“In addition to Cairo and Moscow, Abu Dhabi and Paris – which come out as losers having backed a losing gambit – will also now jockey for influence over Libya’s political process moving forward,” Badi said.

According to Anas el-Gomati, founder and director of the Sadeq Institute, Haftar’s backers may have stopped using military force to attack Tripoli, but they’re still willing to fight to preserve their interests in eastern Libya and oil assets east of Sirte, where the UAE and Russia are deploying air assets.
“Their investment goes beyond Haftar so they may be willing … to prop up Haftar. But if Haftar becomes politically embarrassing, I think they’ll drop him,” el-Gomati said.
On the other side, there has been manoeuvring by Turkey, and the United States has asserted itself to a greater degree as well.
Last week, Turkish President Recep Tayyip Erdogan announced “some agreements” had been reached with US President Donald Trump, which could usher a “new era between the US and Turkey regarding the [Libya] process”.

US policy has seen a significant shift from April 2019 when Trump telephoned Haftar and expressed encouragement for his military operation to seize Tripoli.
“I think we can expect to see a greater diminishing of any US hope that Haftar can be a unifying figure for the country, or obviously achieve victory,” Wehrey said.
‘Weaponisation of peace’
Days after Haftar’s offensive on Tripoli collapsed, he appeared in Cairo to accept an Egyptian-sponsored ceasefire and renewed talks alongside Egypt’s President Abdel Fattah el-Sisi and Aguila Saleh, Libya’s east-based parliament speaker.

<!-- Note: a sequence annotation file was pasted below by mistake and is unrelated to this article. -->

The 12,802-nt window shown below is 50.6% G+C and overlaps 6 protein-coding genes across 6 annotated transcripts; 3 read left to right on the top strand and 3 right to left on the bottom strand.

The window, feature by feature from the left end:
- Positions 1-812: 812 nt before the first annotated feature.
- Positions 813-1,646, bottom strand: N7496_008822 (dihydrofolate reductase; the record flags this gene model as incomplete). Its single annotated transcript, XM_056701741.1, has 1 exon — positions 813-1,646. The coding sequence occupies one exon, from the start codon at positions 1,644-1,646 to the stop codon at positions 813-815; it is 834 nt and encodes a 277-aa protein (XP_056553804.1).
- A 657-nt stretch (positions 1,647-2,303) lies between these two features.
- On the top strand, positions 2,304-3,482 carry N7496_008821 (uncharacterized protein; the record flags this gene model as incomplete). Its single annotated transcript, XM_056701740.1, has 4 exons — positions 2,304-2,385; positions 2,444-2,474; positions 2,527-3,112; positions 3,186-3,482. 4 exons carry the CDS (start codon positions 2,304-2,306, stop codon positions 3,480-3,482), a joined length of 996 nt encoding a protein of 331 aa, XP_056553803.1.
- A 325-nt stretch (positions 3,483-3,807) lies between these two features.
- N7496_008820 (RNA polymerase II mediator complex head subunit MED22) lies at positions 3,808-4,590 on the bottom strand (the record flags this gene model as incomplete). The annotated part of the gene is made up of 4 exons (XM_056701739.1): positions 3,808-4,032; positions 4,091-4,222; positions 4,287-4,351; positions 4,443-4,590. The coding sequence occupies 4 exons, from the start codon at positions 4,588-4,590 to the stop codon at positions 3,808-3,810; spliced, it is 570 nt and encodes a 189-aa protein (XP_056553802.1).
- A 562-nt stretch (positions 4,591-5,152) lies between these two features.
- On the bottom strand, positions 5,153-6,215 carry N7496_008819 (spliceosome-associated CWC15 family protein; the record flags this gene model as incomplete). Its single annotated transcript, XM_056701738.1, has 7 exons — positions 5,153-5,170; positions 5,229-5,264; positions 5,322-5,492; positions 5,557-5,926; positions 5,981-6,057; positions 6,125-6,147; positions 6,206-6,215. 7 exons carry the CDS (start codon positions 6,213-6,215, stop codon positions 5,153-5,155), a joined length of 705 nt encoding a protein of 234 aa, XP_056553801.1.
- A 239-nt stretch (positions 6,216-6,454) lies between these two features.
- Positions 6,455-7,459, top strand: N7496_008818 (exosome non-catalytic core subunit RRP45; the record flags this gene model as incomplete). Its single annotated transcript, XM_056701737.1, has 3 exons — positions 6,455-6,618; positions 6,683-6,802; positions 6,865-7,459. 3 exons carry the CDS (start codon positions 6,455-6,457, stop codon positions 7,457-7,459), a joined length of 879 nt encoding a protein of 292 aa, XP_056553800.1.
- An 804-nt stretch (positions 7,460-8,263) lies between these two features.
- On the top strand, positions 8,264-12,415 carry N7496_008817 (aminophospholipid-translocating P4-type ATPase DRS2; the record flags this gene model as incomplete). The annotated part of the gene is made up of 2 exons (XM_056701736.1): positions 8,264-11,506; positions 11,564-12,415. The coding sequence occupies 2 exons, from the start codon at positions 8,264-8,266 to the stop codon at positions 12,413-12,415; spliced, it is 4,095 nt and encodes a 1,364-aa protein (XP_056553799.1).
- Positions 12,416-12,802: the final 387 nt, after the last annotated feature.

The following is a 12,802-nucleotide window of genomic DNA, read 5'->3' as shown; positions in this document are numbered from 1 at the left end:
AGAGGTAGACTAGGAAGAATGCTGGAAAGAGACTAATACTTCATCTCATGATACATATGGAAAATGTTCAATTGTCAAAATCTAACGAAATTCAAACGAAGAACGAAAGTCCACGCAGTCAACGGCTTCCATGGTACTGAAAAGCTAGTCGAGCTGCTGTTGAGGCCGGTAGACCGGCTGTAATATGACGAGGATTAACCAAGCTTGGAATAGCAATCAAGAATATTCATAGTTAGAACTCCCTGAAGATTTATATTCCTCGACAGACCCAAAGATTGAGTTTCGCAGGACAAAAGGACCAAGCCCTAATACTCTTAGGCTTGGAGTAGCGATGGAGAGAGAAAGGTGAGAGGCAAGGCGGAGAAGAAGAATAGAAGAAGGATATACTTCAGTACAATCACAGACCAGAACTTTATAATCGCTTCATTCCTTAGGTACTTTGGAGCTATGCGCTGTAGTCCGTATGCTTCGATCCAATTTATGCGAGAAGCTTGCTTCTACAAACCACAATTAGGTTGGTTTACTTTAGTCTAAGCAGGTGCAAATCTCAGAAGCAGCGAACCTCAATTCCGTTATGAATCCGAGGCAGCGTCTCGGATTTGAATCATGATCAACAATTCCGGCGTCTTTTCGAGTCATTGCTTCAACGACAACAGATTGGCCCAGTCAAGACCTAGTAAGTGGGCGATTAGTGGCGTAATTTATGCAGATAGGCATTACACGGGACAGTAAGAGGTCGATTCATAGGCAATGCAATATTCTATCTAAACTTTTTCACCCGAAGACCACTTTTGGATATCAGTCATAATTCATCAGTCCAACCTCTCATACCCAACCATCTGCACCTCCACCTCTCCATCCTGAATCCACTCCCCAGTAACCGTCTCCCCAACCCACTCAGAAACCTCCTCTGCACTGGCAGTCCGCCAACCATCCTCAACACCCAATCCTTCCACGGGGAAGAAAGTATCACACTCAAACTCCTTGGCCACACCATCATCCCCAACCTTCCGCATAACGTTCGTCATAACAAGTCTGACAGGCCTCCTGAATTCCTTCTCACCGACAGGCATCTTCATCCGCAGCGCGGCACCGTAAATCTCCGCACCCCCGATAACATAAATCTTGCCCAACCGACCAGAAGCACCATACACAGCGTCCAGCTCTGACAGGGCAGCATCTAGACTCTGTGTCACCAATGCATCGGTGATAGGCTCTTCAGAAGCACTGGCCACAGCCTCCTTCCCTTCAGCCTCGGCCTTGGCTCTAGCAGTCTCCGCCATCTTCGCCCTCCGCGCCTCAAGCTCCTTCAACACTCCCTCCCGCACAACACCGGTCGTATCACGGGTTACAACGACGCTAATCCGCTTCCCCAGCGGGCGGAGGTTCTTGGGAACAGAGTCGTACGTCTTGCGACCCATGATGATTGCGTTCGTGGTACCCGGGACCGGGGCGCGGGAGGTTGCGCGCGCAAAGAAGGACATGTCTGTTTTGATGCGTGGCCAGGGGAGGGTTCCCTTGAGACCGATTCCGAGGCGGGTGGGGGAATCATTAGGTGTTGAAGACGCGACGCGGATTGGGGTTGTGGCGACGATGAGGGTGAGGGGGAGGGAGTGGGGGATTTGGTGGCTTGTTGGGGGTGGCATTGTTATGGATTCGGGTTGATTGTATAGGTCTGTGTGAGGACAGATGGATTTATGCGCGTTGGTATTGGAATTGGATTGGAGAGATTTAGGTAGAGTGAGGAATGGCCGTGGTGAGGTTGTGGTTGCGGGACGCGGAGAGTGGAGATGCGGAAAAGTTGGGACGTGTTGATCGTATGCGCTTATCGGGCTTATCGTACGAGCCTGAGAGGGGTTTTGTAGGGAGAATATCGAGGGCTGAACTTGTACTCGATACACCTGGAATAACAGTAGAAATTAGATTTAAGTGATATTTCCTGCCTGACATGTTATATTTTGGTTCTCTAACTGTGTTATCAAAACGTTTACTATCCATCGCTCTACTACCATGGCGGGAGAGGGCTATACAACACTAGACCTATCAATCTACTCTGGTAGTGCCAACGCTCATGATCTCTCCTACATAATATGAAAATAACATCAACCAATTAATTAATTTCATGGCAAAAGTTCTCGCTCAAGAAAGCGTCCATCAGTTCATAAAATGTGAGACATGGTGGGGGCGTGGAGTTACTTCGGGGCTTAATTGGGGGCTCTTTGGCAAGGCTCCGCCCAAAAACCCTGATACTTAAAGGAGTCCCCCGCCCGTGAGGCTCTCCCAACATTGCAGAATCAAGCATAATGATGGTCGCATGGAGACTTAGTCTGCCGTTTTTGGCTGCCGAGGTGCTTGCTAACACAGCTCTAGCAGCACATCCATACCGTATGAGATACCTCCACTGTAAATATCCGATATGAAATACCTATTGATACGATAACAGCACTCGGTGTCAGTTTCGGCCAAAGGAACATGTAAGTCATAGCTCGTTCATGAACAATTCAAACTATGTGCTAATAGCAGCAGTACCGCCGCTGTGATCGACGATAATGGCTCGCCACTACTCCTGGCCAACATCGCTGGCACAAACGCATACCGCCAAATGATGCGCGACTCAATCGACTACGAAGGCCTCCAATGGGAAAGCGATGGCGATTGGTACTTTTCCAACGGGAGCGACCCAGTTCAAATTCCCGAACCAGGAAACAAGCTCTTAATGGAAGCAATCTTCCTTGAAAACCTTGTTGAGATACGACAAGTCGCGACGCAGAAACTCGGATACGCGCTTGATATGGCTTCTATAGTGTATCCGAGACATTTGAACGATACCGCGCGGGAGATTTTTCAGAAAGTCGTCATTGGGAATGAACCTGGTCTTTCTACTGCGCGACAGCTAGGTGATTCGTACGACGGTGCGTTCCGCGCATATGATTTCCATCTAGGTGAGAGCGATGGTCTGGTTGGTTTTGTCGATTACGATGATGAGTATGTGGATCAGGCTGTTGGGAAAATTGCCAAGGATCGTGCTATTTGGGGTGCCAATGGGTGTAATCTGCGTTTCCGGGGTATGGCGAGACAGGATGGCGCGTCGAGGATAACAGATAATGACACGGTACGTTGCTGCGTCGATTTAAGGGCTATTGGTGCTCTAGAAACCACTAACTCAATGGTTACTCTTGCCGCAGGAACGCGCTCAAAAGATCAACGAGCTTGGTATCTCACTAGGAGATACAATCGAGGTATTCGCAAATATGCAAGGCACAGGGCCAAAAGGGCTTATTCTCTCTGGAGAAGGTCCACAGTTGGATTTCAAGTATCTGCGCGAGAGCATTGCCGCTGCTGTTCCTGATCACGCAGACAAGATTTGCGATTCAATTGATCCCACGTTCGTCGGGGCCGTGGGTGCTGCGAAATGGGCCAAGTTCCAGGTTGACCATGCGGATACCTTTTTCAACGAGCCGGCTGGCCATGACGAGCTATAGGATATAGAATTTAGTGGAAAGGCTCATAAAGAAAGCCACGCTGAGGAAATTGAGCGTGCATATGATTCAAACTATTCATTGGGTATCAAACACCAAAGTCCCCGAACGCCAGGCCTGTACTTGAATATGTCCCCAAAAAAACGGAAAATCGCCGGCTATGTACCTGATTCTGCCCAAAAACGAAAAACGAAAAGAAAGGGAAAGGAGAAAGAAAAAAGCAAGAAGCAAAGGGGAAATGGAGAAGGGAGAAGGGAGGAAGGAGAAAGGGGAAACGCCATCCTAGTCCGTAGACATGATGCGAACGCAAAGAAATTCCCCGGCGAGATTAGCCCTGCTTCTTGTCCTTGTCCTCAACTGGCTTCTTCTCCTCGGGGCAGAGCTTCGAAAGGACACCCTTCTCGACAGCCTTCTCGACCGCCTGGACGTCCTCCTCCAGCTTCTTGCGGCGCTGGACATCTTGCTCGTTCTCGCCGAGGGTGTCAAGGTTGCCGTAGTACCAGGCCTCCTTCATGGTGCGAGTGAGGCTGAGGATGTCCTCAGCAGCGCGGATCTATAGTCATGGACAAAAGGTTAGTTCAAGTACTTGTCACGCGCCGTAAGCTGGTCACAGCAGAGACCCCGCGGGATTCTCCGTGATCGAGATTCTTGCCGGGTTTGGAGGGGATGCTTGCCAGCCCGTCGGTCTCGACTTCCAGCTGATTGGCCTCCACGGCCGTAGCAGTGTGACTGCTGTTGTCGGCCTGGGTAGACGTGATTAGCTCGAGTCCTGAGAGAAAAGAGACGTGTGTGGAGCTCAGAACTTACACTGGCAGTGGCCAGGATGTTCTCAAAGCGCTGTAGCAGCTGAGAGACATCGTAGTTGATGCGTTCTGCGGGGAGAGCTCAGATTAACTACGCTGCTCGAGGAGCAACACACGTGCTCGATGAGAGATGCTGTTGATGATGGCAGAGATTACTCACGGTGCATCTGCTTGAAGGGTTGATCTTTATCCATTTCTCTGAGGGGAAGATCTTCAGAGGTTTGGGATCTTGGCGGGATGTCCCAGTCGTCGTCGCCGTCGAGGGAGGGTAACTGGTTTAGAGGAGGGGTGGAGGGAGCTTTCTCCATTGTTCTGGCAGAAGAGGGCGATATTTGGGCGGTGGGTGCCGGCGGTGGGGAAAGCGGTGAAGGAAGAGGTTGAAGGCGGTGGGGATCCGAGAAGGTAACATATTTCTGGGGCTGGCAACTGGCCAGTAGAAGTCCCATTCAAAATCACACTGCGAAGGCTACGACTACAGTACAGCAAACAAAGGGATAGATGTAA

Russia and the UAE welcomed Egypt’s call for a ceasefire. The European Union also echoed the move last week while urging all parties involved to withdraw their foreign forces and start peace negotiations.
However, calls for a ceasefire are unlikely to result in a meaningful peace any time soon because of a lack of pressure on the ground forces, analysts say.
When Haftar reignited the war in April 2019, Western powers blandly mulled over how to respond.

Libya offensive: Government-backed forces push into city of Sirte

The United Kingdom discussed the imposition of UN sanctions against Haftar, but consensus remained unlikely.
El-Gomati said calls for a truce are based cynically on some actors trying to “preserve their game”.
“They need to be serious about applying those tools, to apply pressure. Specifically, the litmus test for this is whether or not they can agree to a ceasefire and also an end to the arms embargo violations. This is the weaponisation of peace,” el-Gomati said. 
He added it is unclear whether the GNA or its supporters feel they can trust Haftar or his backers, since the LNA entered peace talks several times, only to walk away and resume fighting.
A carve-up? 
Fathi Bashagha, the GNA’s interior minister, said the government would engage in political talks, but only after taking Sirte and the al-Jufra airbase in the south.

Turkey, meanwhile, dismissed Egypt’s ceasefire proposal as insincere and an attempt to save Haftar. But Ankara said it will continue talks with Moscow on a lasting ceasefire.
In order to forge a diplomatic solution, Wehrey said the main issue is restarting United Nations-led talks, while Haftar’s foreign sponsors would have to find alternatives for him.
The UN support mission in Libya announced recently that GNA and LNA delegations are now in a third round of talks.